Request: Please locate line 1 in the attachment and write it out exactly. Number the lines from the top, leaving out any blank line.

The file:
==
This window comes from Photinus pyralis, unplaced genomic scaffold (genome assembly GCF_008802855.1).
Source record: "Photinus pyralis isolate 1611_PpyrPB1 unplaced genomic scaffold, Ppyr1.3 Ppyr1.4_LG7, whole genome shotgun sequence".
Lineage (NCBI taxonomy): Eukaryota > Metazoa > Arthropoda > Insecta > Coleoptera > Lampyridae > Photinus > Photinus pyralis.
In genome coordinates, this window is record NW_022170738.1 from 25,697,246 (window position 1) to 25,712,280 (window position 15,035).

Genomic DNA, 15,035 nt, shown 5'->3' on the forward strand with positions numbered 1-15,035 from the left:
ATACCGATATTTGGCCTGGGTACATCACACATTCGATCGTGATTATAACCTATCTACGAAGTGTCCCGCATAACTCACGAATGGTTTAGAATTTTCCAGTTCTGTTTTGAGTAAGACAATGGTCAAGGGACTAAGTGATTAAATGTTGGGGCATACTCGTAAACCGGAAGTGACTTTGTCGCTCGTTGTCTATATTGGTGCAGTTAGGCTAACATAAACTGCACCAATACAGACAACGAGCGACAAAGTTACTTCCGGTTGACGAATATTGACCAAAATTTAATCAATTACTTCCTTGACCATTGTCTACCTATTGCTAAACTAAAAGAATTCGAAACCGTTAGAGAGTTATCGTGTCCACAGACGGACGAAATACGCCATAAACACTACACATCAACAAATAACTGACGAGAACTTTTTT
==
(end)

This window comes from Photinus pyralis, unplaced genomic scaffold (genome assembly GCF_008802855.1).